Have at it gang!
The Trill of Speed (International Motor Sports Show, 1952)
By Alexis de Sakhnoffsky
What is this thing called speed?
Few among those who enjoy it will venture to define the thrill which speed gives them. Bobsled pilots claim that the thrill of this sport consists of traveling at over 80 mph, with an all-time knowledge that you cannot stop. Fighter pilots indulge in “buzzing” or landing their ships at unnecessary high speed for the sheer “kick” which they get out of it. Does it bolster their ego? Does it give them relief from an inferiority complex? Or is it an outlet for the bravado instinct, which can be found in all of us?
Opinions of psychologists, who study reactions of men who enjoy the excitement of flirting with death, are divided. They report such sensations as:
“The exhilarating feeling of a powerful machine throbbing beneath you…”
“The thrill of being in control of your life and death…”
“The peculiar delight of being at liberty to take risks or avoid them…”
Whichever facet of this fascinating vice fits you, you know you will always continue to indulge in it and will consider being called a reckless madman an unthinkable affront. This is a close affinity between those who enjoy this “flat out” feeling” and the relatively few who can capture the illusion of speed on paper.
It is impossible to convey the full measure of fast movement with pencils, brushes, and paint. But artists, who have been blessed with the opportunity of handling a thoroughbred at 100 plus, retain an eternal imprint on their output, which cannot be easily erased.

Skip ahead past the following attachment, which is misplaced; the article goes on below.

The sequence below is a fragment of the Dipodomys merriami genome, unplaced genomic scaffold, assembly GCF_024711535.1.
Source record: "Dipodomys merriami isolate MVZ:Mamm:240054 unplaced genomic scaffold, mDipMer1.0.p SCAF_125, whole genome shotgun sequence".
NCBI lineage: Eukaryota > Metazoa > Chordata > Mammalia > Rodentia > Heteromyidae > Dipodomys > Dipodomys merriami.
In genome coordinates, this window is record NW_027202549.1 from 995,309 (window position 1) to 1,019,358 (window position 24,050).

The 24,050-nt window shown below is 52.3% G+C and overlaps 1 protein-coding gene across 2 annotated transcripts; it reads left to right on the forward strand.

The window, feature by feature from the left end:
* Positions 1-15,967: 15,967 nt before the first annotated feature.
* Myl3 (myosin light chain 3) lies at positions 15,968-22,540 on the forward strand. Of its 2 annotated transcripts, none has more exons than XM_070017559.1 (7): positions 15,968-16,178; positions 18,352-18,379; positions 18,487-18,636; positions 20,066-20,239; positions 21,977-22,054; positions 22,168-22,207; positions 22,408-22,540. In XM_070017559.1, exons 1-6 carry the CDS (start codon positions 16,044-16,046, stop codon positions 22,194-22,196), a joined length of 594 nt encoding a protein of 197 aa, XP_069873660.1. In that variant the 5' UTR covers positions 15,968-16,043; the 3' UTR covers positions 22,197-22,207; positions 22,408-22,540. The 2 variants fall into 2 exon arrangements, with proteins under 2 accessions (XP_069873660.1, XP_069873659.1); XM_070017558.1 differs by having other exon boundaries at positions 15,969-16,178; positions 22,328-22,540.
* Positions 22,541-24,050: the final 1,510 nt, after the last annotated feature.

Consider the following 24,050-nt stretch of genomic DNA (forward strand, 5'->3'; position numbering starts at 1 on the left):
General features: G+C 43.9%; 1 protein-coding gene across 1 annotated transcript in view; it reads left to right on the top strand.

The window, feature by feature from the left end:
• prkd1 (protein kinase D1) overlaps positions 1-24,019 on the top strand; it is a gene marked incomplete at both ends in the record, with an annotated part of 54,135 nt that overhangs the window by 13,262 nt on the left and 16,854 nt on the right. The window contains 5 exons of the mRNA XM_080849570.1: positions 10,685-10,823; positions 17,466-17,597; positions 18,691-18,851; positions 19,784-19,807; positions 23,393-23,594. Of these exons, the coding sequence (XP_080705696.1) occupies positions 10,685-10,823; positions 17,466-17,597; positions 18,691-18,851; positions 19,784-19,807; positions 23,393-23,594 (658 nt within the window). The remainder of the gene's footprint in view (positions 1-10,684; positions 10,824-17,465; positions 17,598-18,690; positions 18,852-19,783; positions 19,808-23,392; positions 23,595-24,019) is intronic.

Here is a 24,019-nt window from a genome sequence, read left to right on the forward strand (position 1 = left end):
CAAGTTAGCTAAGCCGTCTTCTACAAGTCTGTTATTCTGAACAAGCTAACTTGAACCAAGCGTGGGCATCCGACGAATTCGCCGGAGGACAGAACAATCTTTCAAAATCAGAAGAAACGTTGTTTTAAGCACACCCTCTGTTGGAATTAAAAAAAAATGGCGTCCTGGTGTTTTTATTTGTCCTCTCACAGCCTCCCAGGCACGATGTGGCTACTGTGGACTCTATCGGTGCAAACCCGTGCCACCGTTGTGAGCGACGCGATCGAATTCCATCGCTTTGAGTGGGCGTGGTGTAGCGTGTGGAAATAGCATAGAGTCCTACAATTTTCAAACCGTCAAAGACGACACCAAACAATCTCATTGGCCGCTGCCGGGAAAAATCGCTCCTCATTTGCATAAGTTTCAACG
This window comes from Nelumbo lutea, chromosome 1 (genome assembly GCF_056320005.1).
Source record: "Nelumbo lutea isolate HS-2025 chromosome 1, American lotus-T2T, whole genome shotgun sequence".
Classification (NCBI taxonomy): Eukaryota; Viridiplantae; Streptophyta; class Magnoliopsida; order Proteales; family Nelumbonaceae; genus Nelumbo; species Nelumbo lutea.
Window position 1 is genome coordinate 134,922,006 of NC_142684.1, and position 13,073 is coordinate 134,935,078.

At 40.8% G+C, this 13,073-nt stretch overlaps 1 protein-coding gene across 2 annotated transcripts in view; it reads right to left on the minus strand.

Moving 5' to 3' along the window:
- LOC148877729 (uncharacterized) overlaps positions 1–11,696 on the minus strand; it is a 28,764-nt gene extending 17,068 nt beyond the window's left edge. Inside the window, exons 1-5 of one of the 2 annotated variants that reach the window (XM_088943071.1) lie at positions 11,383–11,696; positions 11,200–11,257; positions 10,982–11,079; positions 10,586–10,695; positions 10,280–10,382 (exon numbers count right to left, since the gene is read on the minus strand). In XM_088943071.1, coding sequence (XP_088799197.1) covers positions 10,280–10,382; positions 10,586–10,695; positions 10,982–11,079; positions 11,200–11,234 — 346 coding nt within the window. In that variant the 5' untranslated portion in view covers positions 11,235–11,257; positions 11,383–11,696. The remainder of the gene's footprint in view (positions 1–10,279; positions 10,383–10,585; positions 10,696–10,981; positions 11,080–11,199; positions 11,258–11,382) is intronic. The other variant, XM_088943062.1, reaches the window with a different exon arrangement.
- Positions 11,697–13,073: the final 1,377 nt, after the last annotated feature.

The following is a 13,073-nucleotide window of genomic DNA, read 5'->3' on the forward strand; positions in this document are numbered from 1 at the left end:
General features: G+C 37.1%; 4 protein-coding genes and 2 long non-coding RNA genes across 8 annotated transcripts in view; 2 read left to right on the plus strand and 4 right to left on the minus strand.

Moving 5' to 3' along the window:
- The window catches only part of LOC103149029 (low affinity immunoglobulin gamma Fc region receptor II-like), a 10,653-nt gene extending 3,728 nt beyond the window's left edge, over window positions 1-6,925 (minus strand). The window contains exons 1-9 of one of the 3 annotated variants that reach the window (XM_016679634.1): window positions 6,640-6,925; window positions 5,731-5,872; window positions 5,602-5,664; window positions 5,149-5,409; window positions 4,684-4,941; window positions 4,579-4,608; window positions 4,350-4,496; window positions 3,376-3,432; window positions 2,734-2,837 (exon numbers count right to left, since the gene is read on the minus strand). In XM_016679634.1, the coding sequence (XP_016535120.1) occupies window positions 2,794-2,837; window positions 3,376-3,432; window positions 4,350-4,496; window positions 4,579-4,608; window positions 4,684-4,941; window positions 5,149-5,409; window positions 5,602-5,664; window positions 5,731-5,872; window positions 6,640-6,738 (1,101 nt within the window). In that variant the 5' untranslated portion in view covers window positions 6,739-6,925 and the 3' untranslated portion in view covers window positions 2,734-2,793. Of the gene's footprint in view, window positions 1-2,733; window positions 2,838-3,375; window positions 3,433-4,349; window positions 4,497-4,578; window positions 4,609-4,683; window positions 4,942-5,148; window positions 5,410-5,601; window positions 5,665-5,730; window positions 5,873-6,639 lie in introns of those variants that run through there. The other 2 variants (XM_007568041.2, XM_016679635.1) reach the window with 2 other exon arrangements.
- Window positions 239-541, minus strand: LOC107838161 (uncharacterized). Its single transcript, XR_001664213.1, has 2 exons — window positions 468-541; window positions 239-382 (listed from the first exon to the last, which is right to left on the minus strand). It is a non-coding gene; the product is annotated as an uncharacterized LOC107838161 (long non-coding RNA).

To draw sport cars, you have to be deeply conscious of what is mechanical beauty. There is something human in the appeal of a custom-built creation. After driving fast cars, a motor artist discovers that as he becomes more mechanical, the magnificent beast is becoming more human. The tapered highlights on its metal skin are reminiscent of taut, young muscles under an athlete’s sweaty skin.
The whole body of a thoroughbred sports car becomes a symphony of fast, functional lines, accented by power bulges, oversized tachs, twin exhausts, and knock-on wheels.
What makes a car look fast? Naturally there are such elementary features as lowness, length of hood, etc. These are “musts” in a speedy silhouette since they are directly related to air resistance and feeling of power. Psychological styling adds details which suggest, by inference, thoughts related to speed.